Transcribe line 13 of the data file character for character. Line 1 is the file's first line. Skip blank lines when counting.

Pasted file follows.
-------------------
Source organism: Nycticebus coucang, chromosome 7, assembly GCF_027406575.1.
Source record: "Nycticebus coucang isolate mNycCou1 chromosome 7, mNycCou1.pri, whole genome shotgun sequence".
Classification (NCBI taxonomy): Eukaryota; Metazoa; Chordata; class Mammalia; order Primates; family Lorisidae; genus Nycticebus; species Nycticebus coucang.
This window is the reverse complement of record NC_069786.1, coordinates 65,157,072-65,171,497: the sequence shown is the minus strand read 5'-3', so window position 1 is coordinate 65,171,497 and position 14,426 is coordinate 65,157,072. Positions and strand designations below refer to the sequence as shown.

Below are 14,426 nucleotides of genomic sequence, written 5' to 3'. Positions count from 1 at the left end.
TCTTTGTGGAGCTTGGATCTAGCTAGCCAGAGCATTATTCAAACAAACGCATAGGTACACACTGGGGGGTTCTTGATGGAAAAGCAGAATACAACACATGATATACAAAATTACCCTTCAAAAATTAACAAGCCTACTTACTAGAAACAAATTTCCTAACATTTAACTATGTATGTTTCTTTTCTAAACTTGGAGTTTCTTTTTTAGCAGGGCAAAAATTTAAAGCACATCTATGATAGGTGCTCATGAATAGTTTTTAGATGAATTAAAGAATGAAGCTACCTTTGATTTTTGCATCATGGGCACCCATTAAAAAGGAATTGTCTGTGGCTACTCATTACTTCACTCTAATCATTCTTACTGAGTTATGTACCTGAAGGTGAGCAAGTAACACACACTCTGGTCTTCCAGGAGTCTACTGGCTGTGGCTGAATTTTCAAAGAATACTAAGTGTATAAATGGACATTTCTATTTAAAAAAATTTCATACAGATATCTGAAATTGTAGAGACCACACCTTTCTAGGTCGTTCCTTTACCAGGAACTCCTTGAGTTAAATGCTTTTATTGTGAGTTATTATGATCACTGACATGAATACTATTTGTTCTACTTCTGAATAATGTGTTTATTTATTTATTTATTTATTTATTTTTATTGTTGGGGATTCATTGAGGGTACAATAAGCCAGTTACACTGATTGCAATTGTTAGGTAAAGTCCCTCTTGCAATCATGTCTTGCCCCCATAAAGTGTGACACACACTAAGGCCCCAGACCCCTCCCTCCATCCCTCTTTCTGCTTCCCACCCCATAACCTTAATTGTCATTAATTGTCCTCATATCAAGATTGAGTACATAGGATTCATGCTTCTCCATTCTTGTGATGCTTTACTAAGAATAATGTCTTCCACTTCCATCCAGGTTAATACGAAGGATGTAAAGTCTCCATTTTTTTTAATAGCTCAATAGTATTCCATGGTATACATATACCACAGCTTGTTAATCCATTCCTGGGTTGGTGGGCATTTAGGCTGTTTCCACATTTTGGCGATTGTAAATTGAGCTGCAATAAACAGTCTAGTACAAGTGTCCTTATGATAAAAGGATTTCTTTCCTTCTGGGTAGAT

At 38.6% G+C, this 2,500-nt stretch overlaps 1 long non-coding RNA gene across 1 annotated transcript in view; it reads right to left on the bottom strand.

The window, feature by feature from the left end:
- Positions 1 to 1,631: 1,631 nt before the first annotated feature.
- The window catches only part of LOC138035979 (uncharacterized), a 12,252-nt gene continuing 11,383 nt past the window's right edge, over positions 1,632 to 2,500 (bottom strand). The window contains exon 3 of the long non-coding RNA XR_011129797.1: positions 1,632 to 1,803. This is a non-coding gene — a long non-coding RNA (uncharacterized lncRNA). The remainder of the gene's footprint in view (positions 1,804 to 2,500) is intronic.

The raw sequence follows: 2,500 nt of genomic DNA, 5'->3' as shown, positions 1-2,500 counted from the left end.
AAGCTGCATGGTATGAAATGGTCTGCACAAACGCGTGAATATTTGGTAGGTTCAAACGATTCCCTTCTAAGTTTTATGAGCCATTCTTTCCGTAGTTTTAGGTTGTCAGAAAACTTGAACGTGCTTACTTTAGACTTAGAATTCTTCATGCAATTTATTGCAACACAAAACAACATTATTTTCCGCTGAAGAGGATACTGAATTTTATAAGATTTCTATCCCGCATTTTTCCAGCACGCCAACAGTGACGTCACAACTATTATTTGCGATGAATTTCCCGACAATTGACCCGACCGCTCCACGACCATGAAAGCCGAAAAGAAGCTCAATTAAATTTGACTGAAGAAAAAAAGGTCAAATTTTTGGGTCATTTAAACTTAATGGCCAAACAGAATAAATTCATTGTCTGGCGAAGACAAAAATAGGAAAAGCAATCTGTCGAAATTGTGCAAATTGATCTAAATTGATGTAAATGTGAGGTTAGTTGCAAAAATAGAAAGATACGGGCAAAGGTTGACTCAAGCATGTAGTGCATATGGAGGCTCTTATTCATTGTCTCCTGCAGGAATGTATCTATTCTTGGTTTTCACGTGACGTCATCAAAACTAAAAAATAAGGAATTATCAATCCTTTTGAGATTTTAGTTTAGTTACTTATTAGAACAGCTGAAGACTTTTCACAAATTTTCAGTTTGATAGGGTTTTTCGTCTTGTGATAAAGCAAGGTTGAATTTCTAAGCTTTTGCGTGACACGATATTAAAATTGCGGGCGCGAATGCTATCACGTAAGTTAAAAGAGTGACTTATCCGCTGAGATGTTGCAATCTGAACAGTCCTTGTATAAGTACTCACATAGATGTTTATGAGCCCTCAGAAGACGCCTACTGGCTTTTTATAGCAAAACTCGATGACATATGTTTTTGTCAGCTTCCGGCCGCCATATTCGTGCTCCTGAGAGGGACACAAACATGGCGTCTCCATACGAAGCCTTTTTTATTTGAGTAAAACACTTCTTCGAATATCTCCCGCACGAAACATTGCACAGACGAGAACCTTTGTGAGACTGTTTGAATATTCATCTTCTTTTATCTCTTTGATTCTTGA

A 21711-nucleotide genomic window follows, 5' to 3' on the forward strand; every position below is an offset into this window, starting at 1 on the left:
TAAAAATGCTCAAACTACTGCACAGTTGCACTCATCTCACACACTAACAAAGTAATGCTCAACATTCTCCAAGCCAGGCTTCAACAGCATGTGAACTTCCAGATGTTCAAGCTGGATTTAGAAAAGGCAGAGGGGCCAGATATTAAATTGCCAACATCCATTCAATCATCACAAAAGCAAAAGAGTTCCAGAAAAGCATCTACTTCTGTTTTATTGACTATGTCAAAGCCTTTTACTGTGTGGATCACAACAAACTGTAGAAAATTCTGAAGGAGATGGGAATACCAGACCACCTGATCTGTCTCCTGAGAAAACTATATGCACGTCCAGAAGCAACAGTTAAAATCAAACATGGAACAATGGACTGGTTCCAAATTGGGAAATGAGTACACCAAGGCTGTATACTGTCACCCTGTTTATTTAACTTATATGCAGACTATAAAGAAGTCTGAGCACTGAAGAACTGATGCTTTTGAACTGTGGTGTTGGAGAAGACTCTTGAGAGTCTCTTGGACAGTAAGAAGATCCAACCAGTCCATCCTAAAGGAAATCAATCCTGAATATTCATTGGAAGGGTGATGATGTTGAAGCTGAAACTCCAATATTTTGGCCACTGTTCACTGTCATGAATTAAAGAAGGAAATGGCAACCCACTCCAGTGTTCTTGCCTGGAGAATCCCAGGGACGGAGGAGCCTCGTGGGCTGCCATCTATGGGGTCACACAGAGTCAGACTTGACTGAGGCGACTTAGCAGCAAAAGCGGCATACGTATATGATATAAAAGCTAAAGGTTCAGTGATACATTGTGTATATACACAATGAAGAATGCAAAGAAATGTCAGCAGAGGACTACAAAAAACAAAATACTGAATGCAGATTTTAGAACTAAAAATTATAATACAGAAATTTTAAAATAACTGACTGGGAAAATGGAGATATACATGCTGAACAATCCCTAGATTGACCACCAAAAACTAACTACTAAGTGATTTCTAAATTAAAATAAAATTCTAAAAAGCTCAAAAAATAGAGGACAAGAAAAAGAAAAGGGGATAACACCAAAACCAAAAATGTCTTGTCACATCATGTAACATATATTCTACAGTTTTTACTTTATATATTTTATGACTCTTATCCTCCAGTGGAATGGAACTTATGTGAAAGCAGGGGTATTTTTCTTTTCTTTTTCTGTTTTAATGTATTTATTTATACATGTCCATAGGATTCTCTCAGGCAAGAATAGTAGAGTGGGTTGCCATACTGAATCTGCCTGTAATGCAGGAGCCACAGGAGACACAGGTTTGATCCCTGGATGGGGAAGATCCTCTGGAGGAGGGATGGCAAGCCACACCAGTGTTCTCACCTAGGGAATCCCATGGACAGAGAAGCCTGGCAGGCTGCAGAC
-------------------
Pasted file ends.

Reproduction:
A 21711-nucleotide genomic window follows, 5' to 3' on the forward strand; every position below is an offset into this window, starting at 1 on the left: